Cybersecurity awareness, protection, and prevention is all-encompassing. In addition to implementing the right tools and resources, and hiring skilled professionals with the right cybersecurity education and experience, organizations should be aware of the latest CVEs.
What Is a CVE?
The acronym “CVE” stands for Common Vulnerabilities and Exposures, and it refers to known computer security flaws that have been publicly identified and documented.
The National Institute of Standards and Technology (NIST) defines a CVE as: "A weakness in the computational logic (e.g., code) found in software and hardware components that, when exploited, results in a negative impact to confidentiality, integrity, or availability.”
A reference to a specific CVE means that the flaw has been assigned a specific identification number and logged into the official CVE system, which is run by the MITRE Corporation with funding assistance from the Cybersecurity & Infrastructure Security Agency (CISA).
As of mid-December 2021, a total number of 165,133 CVEs had been recorded since the system was first devised.
How Does the System Work?
CVE entries are concise, detailed accounts. They do not include technical data; that information appears in other databases, including the U.S. National Vulnerability Database (NVD), and the CERT/CC Vulnerability Notes Database.
Here is an example from 2021:
CVE reports can come from vendors, researchers, cybersecurity professionals — essentially from anyone who deals with these types of security issues.
The CVE Numbering Authority (CNA) is composed of software vendors, open source projects, coordination centers, hosted services and research groups; CNA members are authorized by the CVE Program to assign CVE numbers and publish CVE records.
Organizations and businesses that are CNAs include Adobe, Apple, Google, IBM, Microsoft and Intel. There are minimal requirements to become a partner, a relationship that includes no fees or contracts.
Here is a brief explanation of how the CVE system works:
- A vulnerability or exposure is identified;
- The vulnerability or exposure is assigned a CVE number by the CNA;
- The CNA creates a description of the issue and provides references;
- The completed CVE entry is added to the comprehensive list and published on the official CVE website.
Why Are CVEs Important?
The more information a business or organization can access about potential exposures and vulnerabilities, the better.
As BMC Software explains:
“The CVE Project is a great resource for all IT organizations to use. It’s especially important for researchers and product developers to utilize CVE entries and to use products and services that are compatible with CVE. Additionally, it’s important to always be looking for vulnerabilities in software and to share any that your organization finds when using open-source software. Further, it’s key to communicate about vulnerabilities internally and externally to help prevent attacks and to efficiently resolve issues.”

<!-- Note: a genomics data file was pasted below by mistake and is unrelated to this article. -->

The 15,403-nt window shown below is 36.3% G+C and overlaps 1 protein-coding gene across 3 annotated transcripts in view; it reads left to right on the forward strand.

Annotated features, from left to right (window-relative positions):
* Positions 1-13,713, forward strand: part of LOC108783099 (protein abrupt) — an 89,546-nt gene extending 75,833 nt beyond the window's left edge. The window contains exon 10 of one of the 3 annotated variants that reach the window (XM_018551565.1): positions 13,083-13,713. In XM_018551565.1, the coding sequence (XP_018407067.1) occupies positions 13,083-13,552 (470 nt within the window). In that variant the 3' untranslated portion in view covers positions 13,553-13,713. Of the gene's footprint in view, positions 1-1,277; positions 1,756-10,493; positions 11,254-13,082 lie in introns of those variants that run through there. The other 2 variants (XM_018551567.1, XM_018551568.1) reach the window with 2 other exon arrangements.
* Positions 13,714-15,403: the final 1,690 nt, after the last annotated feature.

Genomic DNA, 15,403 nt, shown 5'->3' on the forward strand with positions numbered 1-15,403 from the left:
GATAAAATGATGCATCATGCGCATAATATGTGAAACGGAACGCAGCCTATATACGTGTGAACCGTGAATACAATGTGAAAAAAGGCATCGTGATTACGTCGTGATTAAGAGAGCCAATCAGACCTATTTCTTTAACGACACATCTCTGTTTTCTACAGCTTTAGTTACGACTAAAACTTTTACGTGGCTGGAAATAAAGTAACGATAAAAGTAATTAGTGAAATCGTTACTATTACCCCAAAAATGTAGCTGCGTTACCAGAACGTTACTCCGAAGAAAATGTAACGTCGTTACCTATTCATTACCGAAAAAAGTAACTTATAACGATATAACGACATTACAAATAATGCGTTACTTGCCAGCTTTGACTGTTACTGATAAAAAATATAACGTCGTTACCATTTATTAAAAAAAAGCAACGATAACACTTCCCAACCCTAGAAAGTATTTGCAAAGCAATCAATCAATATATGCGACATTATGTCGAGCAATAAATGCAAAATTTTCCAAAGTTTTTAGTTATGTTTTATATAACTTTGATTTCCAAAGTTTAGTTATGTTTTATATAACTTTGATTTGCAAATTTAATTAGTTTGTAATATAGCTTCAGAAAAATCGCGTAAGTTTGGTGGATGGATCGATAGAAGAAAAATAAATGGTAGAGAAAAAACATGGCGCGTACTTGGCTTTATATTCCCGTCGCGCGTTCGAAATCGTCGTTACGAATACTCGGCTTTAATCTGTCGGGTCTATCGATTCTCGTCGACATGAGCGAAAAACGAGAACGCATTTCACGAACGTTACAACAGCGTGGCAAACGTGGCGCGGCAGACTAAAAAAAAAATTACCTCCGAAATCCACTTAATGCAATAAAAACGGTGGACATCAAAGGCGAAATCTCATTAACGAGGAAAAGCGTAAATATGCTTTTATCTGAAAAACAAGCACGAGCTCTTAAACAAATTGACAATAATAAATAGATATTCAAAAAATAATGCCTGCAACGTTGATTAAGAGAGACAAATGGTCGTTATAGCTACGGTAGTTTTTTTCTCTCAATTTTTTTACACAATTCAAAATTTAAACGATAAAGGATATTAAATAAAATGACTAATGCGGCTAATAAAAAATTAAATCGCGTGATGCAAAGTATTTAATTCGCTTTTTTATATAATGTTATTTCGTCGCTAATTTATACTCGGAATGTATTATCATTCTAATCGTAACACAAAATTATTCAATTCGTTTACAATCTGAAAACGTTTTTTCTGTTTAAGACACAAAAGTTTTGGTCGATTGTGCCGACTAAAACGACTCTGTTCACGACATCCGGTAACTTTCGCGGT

If you’re wondering whether criminals can use the CVE list to their advantage, the answer is yes — but the risks outweigh the benefits. As the official FAQ explains, these flaws are publicly known issues, so it’s likely that cyber criminals already know about them.
Top CVE Trends
A 2021 report from CISA details the top 30 CVEs “routinely exploited by malicious cyber actors in 2020 and those being widely exploited thus far in 2021.”
Some of the most targeted vulnerabilities in 2020 and 2021 affected remote work, VPNs or cloud-based technologies, according to the report.
Cognyte released a report earlier this year, outlining the top CVE threats of 2021. Some of the most notable ones include:
- Microsoft Office memory corruption
- A remote code execution vulnerability
- Vulnerability in Microsoft products
Threatpost, a news site focusing on IT and business security, outlined the six CVEs most popular with criminals, some of which include:
- Privilege vulnerability
- Remote code execution vulnerability
- Microsoft Office/WordPad remote code execution vulnerability with Windows
How to Protect Your Business
Cyber attacks are frequent — as evidenced by the constant news reports about such crimes — but there are steps you can take to protect your business, including:
- Limiting employee access to data and information.
- Regularly patching operating systems and software.
- Installing and activating software and hardware firewalls.
- Securing wireless access points and networks.
- Using encryption for sensitive information.
- Training your employees in security awareness.
Additional cybersecurity best practices include:
- Avoiding pop-ups, emails from unknown senders, and unfamiliar links.
- Using strong passwords and multi-factor authentication.
- Connecting to secure Wi-Fi.
- Investing in security systems.
- Talking to your IT department.
CVEs aren’t entirely avoidable, but proper education and awareness are crucial components of cybersecurity protection. The CVE framework identifies vulnerabilities and exposures that could become a problem for your business or organization now — or in the future.
About the author: Michelle Moore, Ph.D., is an academic director and professor of practice for the University of San Diego’s innovative online Master of Science in Cyber Security Operations and Leadership program. She is also a researcher and author with over two decades of private-sector and government experience as a cybersecurity expert.
Editor’s Note: The opinions expressed in this guest author article are solely those of the contributor, and do not necessarily reflect those of Tripwire, Inc.